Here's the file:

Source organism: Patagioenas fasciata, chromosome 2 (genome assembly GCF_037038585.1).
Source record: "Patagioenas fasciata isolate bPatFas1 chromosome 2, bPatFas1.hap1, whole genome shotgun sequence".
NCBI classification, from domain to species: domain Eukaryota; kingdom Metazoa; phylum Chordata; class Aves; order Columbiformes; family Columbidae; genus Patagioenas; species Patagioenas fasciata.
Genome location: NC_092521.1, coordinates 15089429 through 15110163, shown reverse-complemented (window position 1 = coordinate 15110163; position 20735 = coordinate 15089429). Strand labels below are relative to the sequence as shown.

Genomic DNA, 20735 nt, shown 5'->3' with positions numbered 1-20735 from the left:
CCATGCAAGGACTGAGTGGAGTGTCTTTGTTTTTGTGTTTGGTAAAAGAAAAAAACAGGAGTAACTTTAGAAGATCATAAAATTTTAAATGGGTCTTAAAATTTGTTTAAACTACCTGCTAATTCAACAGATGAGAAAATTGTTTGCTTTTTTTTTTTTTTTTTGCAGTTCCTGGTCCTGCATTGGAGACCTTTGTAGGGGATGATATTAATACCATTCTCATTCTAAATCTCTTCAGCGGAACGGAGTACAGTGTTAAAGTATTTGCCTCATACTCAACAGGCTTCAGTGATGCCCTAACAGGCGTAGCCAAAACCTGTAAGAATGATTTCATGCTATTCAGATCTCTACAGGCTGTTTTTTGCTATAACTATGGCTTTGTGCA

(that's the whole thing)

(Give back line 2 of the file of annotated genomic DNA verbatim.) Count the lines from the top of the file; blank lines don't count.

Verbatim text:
Source record: "Patagioenas fasciata isolate bPatFas1 chromosome 2, bPatFas1.hap1, whole genome shotgun sequence".